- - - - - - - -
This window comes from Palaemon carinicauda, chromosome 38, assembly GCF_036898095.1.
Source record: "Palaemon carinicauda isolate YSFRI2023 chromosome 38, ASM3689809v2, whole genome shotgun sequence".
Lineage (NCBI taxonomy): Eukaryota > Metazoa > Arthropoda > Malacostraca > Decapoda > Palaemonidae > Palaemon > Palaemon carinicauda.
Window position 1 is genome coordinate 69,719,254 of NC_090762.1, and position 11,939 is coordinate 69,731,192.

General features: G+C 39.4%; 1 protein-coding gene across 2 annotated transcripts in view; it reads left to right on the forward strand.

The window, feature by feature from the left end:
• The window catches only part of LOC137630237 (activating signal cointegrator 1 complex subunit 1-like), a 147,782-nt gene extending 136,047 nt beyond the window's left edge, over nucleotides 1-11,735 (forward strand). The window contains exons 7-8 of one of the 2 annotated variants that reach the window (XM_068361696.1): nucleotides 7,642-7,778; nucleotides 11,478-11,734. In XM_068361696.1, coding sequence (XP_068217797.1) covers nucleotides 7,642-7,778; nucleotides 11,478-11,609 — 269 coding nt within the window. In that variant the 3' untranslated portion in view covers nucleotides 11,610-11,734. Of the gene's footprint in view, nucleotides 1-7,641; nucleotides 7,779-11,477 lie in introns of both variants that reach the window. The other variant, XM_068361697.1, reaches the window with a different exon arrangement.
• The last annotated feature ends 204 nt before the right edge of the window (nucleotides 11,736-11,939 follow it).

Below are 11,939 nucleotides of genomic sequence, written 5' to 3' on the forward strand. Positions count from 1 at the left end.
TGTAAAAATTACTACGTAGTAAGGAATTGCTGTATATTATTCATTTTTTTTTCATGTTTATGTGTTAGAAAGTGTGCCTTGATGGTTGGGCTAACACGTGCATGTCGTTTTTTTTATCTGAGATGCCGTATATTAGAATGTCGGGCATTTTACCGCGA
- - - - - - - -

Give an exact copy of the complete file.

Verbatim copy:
This window comes from Palaemon carinicauda, chromosome 38, assembly GCF_036898095.1.
Source record: "Palaemon carinicauda isolate YSFRI2023 chromosome 38, ASM3689809v2, whole genome shotgun sequence".
Lineage (NCBI taxonomy): Eukaryota > Metazoa > Arthropoda > Malacostraca > Decapoda > Palaemonidae > Palaemon > Palaemon carinicauda.
Window position 1 is genome coordinate 69,719,254 of NC_090762.1, and position 11,939 is coordinate 69,731,192.

General features: G+C 39.4%; 1 protein-coding gene across 2 annotated transcripts in view; it reads left to right on the forward strand.

The window, feature by feature from the left end:
• The window catches only part of LOC137630237 (activating signal cointegrator 1 complex subunit 1-like), a 147,782-nt gene extending 136,047 nt beyond the window's left edge, over nucleotides 1-11,735 (forward strand). The window contains exons 7-8 of one of the 2 annotated variants that reach the window (XM_068361696.1): nucleotides 7,642-7,778; nucleotides 11,478-11,734. In XM_068361696.1, coding sequence (XP_068217797.1) covers nucleotides 7,642-7,778; nucleotides 11,478-11,609 — 269 coding nt within the window. In that variant the 3' untranslated portion in view covers nucleotides 11,610-11,734. Of the gene's footprint in view, nucleotides 1-7,641; nucleotides 7,779-11,477 lie in introns of both variants that reach the window. The other variant, XM_068361697.1, reaches the window with a different exon arrangement.
• The last annotated feature ends 204 nt before the right edge of the window (nucleotides 11,736-11,939 follow it).

Below are 11,939 nucleotides of genomic sequence, written 5' to 3' on the forward strand. Positions count from 1 at the left end.
TGTAAAAATTACTACGTAGTAAGGAATTGCTGTATATTATTCATTTTTTTTTCATGTTTATGTGTTAGAAAGTGTGCCTTGATGGTTGGGCTAACACGTGCATGTCGTTTTTTTTATCTGAGATGCCGTATATTAGAATGTCGGGCATTTTACCGCGA